Bad News for Prevention: Point-of-Sale Advertising is Causing More Adolescents to Start Smoking
July 20, 2010 - A new study to be published in the August issue of Pediatrics has found substantial evidence to conclude that point-of-sale cigarette advertising increases the risk of smoking initiation among adolescents. Considering that in 2006 ninety percent of the tobacco industry’s marketing budget was spent on point-of-sale advertisements, the results from this study have significant meaning for public health.
Researchers measured three different exposures to retail advertising: how often students visited any convenience store, small market, or liquor store (all of which are types of stores that contain the most cigarette advertising); where and how often students visited stores near school (cigarette advertising was assessed in the reported stores); and how often students perceived they saw cigarette ads when they visited stores. Exposures and the transition from never to ever smoking were assessed among 1681 adolescents (aged 11-15 years) who had never smoked before using a school-based survey to conduct follow-up at 12 and 30 months after baseline.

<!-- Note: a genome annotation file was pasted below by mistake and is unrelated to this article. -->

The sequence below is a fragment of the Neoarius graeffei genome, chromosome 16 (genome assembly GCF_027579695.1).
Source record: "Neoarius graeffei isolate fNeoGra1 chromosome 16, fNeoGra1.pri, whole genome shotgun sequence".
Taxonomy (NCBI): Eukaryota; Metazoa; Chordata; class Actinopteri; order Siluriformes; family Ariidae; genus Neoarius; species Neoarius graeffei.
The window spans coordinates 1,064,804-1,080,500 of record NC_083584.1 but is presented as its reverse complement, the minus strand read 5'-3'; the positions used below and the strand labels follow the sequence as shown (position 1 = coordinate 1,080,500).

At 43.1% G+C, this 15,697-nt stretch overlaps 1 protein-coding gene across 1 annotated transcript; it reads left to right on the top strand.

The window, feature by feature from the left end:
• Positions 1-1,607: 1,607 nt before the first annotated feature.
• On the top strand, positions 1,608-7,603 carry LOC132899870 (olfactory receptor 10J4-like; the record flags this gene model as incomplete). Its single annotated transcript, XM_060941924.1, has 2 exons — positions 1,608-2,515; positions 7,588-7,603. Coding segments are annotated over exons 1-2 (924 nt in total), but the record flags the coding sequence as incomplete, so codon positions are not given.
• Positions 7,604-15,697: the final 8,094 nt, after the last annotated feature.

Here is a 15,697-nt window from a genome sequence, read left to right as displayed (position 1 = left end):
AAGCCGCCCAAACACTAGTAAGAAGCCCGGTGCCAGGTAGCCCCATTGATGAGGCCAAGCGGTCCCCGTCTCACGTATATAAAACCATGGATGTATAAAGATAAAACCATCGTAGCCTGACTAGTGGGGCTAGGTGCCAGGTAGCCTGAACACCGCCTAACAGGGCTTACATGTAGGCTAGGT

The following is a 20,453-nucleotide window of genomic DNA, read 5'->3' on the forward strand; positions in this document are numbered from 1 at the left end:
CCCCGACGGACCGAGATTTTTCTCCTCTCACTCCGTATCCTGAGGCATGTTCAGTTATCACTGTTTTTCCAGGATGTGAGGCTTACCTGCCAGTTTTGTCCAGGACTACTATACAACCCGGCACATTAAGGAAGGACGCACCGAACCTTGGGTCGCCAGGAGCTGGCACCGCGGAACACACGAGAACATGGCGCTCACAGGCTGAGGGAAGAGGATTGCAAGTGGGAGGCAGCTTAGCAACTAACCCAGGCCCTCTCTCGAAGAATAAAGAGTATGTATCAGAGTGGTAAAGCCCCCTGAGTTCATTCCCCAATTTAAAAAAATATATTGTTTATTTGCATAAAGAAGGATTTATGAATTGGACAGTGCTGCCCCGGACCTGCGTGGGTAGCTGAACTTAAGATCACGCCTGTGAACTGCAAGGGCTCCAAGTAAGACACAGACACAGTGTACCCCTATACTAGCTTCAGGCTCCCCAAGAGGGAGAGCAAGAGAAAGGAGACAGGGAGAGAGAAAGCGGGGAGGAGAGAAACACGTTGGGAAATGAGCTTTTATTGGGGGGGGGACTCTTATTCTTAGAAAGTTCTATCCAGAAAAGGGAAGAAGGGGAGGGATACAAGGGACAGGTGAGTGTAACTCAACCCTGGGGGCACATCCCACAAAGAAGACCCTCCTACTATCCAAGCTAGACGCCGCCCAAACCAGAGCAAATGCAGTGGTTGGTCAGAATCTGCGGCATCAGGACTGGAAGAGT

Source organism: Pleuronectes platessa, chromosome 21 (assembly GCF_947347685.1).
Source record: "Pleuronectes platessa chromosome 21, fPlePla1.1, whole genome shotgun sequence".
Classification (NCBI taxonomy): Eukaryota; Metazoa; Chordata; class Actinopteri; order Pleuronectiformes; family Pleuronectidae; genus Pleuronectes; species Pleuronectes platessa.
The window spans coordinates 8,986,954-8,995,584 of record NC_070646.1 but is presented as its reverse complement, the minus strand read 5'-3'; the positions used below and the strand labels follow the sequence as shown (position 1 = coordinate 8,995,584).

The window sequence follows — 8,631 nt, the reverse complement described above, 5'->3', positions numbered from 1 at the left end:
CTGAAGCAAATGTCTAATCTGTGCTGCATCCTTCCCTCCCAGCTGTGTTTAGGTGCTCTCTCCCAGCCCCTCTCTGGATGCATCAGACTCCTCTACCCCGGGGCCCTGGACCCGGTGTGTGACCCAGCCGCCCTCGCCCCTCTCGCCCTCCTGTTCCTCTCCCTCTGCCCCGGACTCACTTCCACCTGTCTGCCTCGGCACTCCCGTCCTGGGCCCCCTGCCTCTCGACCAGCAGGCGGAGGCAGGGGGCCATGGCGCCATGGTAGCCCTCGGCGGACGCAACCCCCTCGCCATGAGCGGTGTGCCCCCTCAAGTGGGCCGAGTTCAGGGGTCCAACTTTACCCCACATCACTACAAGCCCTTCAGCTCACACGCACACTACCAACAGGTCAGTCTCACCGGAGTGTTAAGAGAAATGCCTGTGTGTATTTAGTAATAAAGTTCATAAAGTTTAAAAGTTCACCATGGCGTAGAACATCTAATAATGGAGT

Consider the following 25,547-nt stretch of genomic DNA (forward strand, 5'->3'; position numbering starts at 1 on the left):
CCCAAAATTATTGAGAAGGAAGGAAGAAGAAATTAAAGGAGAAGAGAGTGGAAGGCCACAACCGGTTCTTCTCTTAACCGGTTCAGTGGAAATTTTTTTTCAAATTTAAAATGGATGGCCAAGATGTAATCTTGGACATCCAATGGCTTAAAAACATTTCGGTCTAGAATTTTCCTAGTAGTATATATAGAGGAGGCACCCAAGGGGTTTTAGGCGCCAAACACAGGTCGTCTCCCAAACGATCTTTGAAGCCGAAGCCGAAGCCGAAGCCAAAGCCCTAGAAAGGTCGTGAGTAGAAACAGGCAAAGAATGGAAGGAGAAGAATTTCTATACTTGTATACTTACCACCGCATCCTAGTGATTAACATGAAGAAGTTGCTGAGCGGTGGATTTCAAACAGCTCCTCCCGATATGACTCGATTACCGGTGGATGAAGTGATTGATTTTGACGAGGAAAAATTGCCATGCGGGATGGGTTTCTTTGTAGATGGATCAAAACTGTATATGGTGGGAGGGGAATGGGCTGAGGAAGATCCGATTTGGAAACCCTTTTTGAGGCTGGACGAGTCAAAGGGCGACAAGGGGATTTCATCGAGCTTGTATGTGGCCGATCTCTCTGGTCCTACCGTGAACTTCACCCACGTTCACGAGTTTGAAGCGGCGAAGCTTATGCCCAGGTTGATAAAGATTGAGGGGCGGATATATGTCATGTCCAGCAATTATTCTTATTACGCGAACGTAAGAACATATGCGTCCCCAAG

Researchers found that after 12 months, 18% of adolescents had initiated smoking. Results also showed that the probability of smoking increased with more frequent store visits, with a 29% incidence among students who visited stores at least twice per week and only a 9% incidence among those who reported visiting stores less than twice per month (the lowest visit frequency). The odds of smoking initiation after 12 months more than doubled for those who reported more than two store visits per week compared to those who reported moderate store visits per week (0.6 to 1.9 visits per week). Researchers found consistent associations at 30 months of follow-up as well.
Results from this study have serious implications and suggest that policies which “limit adolescents’ exposure to retail cigarette advertising could improve smoking prevention efforts.” Smoking prevention among adolescents is especially important since smoking initiation among this age-group increases the risk for adult smoking. With the recent introduction of the Family Smoking Prevention and Tobacco Control Act, point-of-sale advertisements will hopefully have less of an effect on smoking initiation among adolescents. However, more policies are still needed if we are to continue to increase the speed of decline in smoking rates among U.S. adolescents.